Friday, July 28, 2006

Lesson: Exercise 2 - Genre and Setting

Do you consider genre and setting to be distinct?

If so, what is the difference between them?

If not, what might make something more comfortably described as genre or as setting?

In either case which is more like setting or more like genre, or is it distinct from both?

- All characters speak in poetry

- In any combat, someone must die

- A world where all love is unrequited

- A world in perpetual daylight

- A world in perpetual storm

- During a great war between two nations

- In a warzone

Now that you've thought about genre and setting, think about whether either or both are included under system? Why or why not?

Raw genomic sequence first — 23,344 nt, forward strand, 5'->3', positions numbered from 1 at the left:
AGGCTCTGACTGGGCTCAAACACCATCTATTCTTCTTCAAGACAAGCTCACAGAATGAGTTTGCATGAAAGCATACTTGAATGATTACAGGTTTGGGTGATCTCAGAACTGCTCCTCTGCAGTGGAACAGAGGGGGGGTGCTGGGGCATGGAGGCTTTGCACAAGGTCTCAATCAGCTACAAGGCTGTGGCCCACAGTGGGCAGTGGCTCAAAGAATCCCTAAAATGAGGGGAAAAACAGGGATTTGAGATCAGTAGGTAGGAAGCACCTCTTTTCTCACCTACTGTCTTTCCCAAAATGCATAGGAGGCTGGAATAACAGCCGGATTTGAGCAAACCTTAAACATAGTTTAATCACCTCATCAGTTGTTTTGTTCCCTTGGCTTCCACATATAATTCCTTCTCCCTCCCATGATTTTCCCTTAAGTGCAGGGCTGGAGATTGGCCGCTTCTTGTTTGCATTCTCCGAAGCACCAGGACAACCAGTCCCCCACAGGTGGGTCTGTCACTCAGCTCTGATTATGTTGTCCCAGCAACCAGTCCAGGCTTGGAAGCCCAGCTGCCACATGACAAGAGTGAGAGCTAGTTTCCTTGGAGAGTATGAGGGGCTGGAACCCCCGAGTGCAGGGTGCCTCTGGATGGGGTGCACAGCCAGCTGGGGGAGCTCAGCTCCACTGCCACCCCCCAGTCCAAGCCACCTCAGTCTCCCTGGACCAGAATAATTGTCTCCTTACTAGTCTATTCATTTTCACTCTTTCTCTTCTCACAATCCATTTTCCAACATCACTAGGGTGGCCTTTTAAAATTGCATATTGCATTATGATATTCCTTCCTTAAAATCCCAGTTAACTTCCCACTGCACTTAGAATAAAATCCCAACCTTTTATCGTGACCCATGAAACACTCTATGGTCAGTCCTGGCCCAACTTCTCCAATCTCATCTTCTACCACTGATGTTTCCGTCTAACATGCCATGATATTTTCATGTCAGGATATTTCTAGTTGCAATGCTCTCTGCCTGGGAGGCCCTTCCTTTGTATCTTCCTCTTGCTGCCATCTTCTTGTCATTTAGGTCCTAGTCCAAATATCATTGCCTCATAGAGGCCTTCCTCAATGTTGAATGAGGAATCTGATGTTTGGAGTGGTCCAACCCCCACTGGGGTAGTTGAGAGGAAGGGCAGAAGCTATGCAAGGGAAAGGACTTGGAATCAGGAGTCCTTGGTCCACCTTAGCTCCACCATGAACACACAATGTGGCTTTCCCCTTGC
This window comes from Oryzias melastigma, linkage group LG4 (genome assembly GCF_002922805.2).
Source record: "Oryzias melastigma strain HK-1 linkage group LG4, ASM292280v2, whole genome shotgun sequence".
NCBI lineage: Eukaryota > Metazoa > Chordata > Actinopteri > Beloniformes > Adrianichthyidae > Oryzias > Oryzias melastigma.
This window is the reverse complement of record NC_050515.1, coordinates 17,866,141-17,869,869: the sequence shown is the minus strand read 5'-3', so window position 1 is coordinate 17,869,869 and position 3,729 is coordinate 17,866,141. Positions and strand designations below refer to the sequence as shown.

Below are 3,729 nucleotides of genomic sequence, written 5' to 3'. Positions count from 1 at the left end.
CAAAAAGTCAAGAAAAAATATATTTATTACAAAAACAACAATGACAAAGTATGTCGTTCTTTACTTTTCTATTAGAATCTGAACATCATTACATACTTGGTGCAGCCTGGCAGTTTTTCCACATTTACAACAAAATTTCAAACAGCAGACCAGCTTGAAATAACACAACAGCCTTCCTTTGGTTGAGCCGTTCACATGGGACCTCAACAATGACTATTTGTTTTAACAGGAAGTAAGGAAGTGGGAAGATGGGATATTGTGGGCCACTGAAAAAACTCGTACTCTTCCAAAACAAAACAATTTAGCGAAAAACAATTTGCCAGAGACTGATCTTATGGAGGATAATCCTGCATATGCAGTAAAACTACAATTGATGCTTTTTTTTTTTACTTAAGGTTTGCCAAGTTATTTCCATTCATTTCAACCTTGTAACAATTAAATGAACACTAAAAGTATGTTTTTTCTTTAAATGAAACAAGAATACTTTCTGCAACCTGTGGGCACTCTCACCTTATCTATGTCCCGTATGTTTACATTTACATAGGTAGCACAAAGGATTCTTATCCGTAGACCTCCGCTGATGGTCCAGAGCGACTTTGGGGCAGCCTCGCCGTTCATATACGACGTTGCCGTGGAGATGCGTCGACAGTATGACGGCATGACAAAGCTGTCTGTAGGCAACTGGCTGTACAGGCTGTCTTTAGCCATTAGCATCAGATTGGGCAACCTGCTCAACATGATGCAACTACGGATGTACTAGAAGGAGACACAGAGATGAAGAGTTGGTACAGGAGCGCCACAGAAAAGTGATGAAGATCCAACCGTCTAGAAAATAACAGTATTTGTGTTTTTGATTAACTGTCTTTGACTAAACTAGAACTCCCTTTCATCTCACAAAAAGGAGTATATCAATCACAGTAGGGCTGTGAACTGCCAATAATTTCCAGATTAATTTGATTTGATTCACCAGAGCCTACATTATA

1 comment:

John Kim said...

A genre is a collection of artistic works which have similarities. The points which are the same between the works are the conventions of the genre. These may be things which are within the setting -- but they may also be things which are outside the setting, such as what the title of the work is, the use of language in the story (i.e. always starts with "Once Upon a Time"), when the story ends, and so forth.

The setting is the world within the fiction.

Things can be true within the genre without being true in the setting. For example, a particular subgenre of horror might always be set at night. This doesn't correspond to anything in the setting -- i.e. it's not a world of perpetual darkness, it's just that the stories are set at night.

Genre conventions can specify things about any part of the story: character, situation, setting, or other parts. In a role-playing game, rules can specify genre conventions and/or aspects of setting.